2. There are a lot of data quality problems in our official systems of record about our staff that go unnoticed and therefore unaddressed (I expected this but perhaps not as many as we are currently finding). People care about how they are presented when they realize this is in a profile/search system so when they see this information is incorrect they want to change it – and I’ve had a deluge of e-mails requesting corrections. While frustrating this is important since it is providing an incentive for staff to care about what the organization knows about them and to get this fixed – and if we are lucky it will help put the spotlight on some of the challenges with our underlying staff information systems and create momentum to fix them.
3. Working with cloud service software like Office 365 has some great strengths, such as the ability to be able to search across content from multiple sources and to take advantage of the very promising work that has been done on using the “social graph”. It’s also challenging since the platform and interface is being frequently changed and updated and so there is a risk that any customizations are broken or obsolete without notice. In fact Microsoft are currently moving away from SharePoint profiles (on which our profile system is based) to Delve profiles, and we will soon have to recreate our profile system on Delve. However Delve profiles don’t yet allow the type of customization we have done in terms of grouping and ordering fields – but well we’re hoping that will change soon so we can migrate.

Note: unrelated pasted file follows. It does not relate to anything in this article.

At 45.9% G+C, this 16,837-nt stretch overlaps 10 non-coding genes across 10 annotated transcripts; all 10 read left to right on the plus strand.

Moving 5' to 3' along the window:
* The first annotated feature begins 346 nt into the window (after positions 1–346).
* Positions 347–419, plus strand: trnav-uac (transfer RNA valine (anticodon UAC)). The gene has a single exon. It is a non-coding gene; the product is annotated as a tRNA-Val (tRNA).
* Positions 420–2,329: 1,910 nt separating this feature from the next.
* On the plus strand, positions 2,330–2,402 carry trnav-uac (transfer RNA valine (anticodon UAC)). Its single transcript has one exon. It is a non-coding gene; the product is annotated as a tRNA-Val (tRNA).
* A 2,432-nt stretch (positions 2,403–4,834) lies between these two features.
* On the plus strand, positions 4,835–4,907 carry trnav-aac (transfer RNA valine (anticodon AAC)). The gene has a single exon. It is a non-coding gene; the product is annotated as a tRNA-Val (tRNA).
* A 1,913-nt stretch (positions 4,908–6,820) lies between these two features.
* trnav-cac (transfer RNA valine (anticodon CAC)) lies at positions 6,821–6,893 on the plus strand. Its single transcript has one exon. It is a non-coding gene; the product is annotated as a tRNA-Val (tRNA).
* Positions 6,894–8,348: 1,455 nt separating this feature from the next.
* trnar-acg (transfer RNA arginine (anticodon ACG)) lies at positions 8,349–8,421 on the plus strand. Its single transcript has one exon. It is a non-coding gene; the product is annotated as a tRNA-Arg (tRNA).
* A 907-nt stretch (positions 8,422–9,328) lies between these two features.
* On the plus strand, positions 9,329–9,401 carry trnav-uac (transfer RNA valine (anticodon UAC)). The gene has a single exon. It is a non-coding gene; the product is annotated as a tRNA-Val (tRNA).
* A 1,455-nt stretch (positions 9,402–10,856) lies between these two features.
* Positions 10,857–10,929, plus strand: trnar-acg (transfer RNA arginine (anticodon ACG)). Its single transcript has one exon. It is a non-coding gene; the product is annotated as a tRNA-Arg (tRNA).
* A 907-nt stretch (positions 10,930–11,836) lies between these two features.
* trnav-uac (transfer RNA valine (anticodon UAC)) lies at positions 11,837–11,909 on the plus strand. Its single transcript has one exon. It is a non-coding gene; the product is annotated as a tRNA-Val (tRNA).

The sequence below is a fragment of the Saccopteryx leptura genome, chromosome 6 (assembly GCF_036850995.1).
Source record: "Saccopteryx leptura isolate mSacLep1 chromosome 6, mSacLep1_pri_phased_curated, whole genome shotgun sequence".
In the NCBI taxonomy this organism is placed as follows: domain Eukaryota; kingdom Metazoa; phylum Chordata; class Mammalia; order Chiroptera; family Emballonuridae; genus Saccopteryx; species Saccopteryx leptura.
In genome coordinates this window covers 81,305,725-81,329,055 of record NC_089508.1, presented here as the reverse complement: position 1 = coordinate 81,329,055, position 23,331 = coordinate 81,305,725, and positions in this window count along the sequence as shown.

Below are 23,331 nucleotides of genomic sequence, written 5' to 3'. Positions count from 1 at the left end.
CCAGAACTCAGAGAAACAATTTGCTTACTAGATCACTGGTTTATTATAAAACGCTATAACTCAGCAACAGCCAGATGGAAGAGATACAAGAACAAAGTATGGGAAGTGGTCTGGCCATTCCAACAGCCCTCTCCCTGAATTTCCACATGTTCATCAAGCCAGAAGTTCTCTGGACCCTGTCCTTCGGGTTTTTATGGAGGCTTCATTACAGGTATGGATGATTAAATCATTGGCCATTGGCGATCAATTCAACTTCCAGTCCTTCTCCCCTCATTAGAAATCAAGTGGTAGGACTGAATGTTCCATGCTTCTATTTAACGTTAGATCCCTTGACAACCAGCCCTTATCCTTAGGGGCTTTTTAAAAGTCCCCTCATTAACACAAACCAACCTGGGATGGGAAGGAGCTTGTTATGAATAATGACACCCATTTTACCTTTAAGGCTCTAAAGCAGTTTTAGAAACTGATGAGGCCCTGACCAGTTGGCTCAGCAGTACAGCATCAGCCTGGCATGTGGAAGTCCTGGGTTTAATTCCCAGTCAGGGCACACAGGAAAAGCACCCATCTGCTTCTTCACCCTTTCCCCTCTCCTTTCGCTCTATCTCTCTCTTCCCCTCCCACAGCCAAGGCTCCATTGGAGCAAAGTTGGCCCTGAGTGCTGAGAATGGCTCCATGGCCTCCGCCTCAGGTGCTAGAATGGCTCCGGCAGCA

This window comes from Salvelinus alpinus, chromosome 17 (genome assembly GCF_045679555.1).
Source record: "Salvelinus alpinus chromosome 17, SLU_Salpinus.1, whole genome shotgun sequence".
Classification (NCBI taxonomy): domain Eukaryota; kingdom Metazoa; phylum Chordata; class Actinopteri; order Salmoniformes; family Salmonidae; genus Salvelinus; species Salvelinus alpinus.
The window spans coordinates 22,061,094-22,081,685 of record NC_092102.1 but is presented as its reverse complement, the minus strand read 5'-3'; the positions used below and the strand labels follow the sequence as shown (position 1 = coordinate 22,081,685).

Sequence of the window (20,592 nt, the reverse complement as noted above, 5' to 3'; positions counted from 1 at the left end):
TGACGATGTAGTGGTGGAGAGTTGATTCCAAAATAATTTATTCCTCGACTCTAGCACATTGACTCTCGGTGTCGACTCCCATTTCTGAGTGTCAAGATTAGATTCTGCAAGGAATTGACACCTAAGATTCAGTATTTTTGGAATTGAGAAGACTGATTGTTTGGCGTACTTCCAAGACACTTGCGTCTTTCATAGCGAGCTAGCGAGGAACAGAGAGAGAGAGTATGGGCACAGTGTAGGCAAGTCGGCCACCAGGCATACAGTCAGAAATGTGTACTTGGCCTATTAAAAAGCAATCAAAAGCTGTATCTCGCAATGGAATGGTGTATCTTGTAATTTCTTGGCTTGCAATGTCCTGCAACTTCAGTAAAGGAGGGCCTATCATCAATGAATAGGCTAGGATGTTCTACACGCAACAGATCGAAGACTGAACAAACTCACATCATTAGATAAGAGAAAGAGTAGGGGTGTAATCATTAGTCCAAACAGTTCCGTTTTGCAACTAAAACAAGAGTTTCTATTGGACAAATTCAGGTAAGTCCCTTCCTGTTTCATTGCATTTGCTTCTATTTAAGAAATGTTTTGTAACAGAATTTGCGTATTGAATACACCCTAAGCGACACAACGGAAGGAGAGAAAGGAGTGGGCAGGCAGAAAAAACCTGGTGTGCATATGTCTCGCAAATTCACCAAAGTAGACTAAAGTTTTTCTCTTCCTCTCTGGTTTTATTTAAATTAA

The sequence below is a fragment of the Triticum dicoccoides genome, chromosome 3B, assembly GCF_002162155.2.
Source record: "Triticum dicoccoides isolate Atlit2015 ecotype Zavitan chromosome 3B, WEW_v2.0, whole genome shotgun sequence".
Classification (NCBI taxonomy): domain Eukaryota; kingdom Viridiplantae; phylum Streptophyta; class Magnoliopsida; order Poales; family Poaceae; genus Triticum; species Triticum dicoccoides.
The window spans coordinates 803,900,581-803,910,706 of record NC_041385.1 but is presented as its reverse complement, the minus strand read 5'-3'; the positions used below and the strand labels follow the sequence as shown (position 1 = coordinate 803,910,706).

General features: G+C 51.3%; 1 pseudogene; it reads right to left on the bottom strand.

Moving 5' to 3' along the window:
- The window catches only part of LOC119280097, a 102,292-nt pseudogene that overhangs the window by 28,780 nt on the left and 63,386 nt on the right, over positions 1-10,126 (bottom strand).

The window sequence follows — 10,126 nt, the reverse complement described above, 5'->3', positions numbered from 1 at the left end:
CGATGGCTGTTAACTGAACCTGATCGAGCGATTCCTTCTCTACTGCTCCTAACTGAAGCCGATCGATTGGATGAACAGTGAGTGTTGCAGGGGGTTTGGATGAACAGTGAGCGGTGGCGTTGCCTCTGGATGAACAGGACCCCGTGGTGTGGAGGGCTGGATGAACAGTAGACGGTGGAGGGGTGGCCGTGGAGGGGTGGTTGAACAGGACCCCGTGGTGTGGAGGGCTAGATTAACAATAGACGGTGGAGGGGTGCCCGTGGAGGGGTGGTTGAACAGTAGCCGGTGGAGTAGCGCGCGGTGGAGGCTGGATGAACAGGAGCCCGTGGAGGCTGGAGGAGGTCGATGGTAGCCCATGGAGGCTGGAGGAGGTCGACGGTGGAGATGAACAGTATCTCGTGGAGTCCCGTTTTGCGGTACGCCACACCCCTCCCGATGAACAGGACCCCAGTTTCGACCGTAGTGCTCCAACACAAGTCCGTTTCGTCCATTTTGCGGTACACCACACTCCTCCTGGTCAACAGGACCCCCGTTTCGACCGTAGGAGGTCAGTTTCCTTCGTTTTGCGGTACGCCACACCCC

4. People don’t yet understand the “social graph” and can even be a bit scared of it. “How does the computer know what I want to see”, “Why can I see this document in my profile that should be confidential”. The social graph can at times be uncanny in knowing what you might be interested in. It may therefore show different results depending on who is looking at a profile. This needs careful explanation –and also reassurance that it’s only showing people what information they are authorized to view. It’s also a good reminder to check on the sharing/security setting on your documents – in particular a number of people put private documents in their ‘shared with everyone folder” probably assuming that if you didn’t know something was there you would never find it. The social graph it’s much easier to find things – which seems to actually a cause for concern for some :-0